Jenny Downham, Unbecoming, David Fickling Books, 1 Oct 2015, 256pp., $19.99 (pbk), ISBN: 9781910200728
Jenny Downham is the author of two other novels, Before I Die and You Against Me, both dealing with topical issues facing teenagers in realistic and powerful ways. So it’s no surprise to see that Unbecoming is both readable and emotional.
While teenager Katie is the main character, the other two women in the story, Katie’s mum, Caroline and her grandmother, Mary, are both just as significant and are explored in as much detail. These three generations have lots of secrets from each other, and it’s a race against time to discover Mary’s before dementia takes its awful toll.
Downham’s style is easy to read. She captures Katie’s confusion about a grandmother she knew nothing about, and her subsequent frustration at her mother’s hostility and silence, in a stark and honest way. Katie’s own gentle treatment of Mary and her positive actions to help Mary remember, are at odds with Caroline’s fear and resentment. Katie sets out to solve the mystery of why they are estranged, and in doing so, confronts her own secrets, and eventually realises honesty is the only way to move forward with her relationship with her own mother.
This novel is long and complicated, but it never dragged or lost its way. Flashbacks to Mary’s life as young woman cleverly illustrate the struggles girls faced in the post-WWII era, of expectation and gossip. Mary’s sister, struggling with her own secret desires, sets the pair on a journey that ultimately impacts most significantly and negatively on Caroline.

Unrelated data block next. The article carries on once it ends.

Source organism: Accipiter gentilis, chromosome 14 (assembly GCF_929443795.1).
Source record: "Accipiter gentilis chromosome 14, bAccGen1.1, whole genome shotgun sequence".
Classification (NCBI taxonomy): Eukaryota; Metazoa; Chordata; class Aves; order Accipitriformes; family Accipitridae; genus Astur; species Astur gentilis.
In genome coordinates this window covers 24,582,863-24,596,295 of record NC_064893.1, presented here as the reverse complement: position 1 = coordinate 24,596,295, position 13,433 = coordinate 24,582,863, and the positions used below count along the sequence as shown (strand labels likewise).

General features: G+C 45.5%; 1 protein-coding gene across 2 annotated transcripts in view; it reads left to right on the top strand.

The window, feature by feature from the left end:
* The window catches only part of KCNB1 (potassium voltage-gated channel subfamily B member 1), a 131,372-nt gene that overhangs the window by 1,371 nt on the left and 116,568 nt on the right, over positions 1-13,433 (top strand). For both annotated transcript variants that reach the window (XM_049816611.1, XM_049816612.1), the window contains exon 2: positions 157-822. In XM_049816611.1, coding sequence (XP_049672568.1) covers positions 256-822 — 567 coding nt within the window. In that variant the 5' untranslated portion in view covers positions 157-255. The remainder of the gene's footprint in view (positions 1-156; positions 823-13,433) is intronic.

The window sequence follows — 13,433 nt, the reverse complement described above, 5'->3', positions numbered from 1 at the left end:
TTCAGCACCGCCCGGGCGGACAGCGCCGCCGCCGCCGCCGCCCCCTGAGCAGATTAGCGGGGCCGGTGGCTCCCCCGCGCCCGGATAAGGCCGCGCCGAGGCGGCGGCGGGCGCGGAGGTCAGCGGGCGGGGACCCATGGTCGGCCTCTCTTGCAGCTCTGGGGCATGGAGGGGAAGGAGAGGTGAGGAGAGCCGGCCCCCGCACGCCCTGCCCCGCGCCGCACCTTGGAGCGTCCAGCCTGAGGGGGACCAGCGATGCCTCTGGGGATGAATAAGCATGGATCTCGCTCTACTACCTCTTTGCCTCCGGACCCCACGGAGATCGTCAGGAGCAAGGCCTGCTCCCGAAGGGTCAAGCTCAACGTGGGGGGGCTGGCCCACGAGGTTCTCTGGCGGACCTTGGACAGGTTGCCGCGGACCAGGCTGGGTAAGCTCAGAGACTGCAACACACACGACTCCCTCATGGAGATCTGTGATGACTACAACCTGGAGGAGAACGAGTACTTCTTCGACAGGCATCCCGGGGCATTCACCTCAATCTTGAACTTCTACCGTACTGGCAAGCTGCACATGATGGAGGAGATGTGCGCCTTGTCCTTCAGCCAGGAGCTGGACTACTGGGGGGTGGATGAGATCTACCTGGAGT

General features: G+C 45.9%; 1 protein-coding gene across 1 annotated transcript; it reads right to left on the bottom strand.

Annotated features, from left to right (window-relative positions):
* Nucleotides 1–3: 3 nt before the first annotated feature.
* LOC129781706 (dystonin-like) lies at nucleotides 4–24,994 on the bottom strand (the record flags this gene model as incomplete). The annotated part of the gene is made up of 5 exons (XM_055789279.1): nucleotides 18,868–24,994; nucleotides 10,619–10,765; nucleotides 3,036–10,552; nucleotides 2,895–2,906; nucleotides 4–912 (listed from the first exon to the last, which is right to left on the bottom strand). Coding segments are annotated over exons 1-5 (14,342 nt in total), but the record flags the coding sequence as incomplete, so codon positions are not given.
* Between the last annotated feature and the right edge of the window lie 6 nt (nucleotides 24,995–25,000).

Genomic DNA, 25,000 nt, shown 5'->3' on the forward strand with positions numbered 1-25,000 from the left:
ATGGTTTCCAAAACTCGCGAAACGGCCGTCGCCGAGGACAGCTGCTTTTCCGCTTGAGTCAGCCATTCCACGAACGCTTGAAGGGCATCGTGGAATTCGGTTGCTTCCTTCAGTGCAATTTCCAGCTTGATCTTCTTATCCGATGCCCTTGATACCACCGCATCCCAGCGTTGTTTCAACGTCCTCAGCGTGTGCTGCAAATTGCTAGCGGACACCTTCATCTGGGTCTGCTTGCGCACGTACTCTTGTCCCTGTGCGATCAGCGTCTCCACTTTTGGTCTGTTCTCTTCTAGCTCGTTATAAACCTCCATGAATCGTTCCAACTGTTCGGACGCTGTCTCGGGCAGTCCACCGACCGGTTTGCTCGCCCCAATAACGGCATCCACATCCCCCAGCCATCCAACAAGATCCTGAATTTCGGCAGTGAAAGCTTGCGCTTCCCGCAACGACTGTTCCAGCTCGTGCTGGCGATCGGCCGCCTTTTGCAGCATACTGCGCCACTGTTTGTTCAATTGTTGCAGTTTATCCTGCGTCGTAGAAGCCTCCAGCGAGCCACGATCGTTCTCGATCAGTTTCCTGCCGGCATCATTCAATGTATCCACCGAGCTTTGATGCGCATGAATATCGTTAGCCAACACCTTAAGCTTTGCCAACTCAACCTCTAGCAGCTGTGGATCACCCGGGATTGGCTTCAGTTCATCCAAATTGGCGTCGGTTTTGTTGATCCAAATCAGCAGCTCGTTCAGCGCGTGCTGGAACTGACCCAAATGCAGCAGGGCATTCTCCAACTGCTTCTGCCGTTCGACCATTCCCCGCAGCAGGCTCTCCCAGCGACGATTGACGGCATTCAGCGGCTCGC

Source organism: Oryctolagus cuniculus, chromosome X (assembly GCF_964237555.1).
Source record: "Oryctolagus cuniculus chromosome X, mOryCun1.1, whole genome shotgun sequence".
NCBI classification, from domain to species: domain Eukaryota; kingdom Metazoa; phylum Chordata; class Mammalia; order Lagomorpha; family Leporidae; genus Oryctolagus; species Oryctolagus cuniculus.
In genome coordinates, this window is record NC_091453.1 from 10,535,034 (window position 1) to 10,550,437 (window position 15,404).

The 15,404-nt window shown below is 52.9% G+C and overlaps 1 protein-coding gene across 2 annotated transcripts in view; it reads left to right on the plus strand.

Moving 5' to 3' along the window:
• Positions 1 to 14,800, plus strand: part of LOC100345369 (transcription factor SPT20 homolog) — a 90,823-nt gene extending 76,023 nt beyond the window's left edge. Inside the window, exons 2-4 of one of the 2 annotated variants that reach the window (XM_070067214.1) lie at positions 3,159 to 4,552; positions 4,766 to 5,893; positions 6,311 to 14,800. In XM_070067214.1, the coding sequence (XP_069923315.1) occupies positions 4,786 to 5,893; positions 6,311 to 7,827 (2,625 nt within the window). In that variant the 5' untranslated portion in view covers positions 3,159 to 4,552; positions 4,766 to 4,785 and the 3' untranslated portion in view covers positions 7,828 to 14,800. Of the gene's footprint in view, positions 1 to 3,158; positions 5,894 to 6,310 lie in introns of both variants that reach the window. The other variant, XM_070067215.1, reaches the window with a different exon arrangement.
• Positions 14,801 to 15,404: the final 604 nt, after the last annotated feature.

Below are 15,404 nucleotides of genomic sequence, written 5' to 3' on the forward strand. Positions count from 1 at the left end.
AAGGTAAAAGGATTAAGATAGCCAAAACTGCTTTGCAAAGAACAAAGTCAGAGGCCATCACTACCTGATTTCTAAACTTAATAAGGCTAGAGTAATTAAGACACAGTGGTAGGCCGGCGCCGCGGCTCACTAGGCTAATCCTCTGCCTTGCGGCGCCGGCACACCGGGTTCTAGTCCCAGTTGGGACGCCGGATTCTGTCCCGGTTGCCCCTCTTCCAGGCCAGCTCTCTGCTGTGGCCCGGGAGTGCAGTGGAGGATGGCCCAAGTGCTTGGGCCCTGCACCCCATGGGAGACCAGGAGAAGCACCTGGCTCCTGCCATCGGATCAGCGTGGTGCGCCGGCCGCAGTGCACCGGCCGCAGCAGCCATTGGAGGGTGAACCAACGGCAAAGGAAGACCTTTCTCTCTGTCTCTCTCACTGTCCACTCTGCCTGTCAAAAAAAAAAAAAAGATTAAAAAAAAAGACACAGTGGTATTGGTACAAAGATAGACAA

Downham also includes other issues, but never in a strident or exploitative way: Katie’s brother has learning difficulties; Caroline’s husband left her for another (younger) woman; and Katie herself, struggling with her sexual orientation, bullying and toxic friendships – these elements weave almost seamless through the narrative, building a full picture of both Katie’s circumstance and of her family’s.
While the target audience is older teens girls, it’s also going to be an easy sell to older females, so hand it over to your keen staff readers, and see what they think. Actually, I was reading this on a plane, and my 19-year-old son read alongside me. We obviously didn’t finish it over a two-hour flight, but he picked it up later, so he could read the end for himself. So don’t discount boys either. Fortunately, its (Australian) cover isn’t going to turn them off straightaway.
There is minimal swearing, any sexual content is off-page, and the ending is realistic and happy(ish). Highly recommended as a terrific read about the way families hurt each other, and how to mend the hurt, and find forgiveness.
Reviewed by Trisha Buckley